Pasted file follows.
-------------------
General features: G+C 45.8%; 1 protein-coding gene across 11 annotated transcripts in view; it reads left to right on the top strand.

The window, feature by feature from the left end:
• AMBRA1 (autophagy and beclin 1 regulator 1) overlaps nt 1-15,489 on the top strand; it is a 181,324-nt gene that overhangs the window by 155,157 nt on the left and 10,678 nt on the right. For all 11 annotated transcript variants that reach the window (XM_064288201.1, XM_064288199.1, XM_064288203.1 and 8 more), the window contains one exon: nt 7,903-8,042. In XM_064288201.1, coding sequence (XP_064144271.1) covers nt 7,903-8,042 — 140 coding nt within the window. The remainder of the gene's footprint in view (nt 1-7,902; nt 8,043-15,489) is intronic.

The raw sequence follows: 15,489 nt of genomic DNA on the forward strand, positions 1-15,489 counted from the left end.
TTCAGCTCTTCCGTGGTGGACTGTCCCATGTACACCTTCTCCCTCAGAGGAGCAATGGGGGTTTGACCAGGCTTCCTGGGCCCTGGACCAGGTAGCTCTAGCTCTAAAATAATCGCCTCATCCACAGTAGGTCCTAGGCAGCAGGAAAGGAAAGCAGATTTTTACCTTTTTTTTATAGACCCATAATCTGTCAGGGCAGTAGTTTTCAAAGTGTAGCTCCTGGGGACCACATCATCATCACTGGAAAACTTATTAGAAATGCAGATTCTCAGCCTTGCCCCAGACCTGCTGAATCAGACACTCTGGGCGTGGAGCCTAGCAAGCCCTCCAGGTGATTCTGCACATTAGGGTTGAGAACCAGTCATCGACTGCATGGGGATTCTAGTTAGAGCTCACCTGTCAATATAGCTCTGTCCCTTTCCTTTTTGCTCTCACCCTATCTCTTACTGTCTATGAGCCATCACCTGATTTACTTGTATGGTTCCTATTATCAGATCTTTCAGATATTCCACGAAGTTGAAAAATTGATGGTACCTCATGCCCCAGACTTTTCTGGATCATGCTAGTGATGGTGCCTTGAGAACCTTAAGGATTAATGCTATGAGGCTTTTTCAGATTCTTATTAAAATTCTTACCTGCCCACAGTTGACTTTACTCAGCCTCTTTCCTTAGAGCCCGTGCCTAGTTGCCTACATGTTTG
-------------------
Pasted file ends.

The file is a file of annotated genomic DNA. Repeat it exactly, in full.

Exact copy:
General features: G+C 45.8%; 1 protein-coding gene across 11 annotated transcripts in view; it reads left to right on the top strand.

The window, feature by feature from the left end:
• AMBRA1 (autophagy and beclin 1 regulator 1) overlaps nt 1-15,489 on the top strand; it is a 181,324-nt gene that overhangs the window by 155,157 nt on the left and 10,678 nt on the right. For all 11 annotated transcript variants that reach the window (XM_064288201.1, XM_064288199.1, XM_064288203.1 and 8 more), the window contains one exon: nt 7,903-8,042. In XM_064288201.1, coding sequence (XP_064144271.1) covers nt 7,903-8,042 — 140 coding nt within the window. The remainder of the gene's footprint in view (nt 1-7,902; nt 8,043-15,489) is intronic.

The raw sequence follows: 15,489 nt of genomic DNA on the forward strand, positions 1-15,489 counted from the left end.
TTCAGCTCTTCCGTGGTGGACTGTCCCATGTACACCTTCTCCCTCAGAGGAGCAATGGGGGTTTGACCAGGCTTCCTGGGCCCTGGACCAGGTAGCTCTAGCTCTAAAATAATCGCCTCATCCACAGTAGGTCCTAGGCAGCAGGAAAGGAAAGCAGATTTTTACCTTTTTTTTATAGACCCATAATCTGTCAGGGCAGTAGTTTTCAAAGTGTAGCTCCTGGGGACCACATCATCATCACTGGAAAACTTATTAGAAATGCAGATTCTCAGCCTTGCCCCAGACCTGCTGAATCAGACACTCTGGGCGTGGAGCCTAGCAAGCCCTCCAGGTGATTCTGCACATTAGGGTTGAGAACCAGTCATCGACTGCATGGGGATTCTAGTTAGAGCTCACCTGTCAATATAGCTCTGTCCCTTTCCTTTTTGCTCTCACCCTATCTCTTACTGTCTATGAGCCATCACCTGATTTACTTGTATGGTTCCTATTATCAGATCTTTCAGATATTCCACGAAGTTGAAAAATTGATGGTACCTCATGCCCCAGACTTTTCTGGATCATGCTAGTGATGGTGCCTTGAGAACCTTAAGGATTAATGCTATGAGGCTTTTTCAGATTCTTATTAAAATTCTTACCTGCCCACAGTTGACTTTACTCAGCCTCTTTCCTTAGAGCCCGTGCCTAGTTGCCTACATGTTTG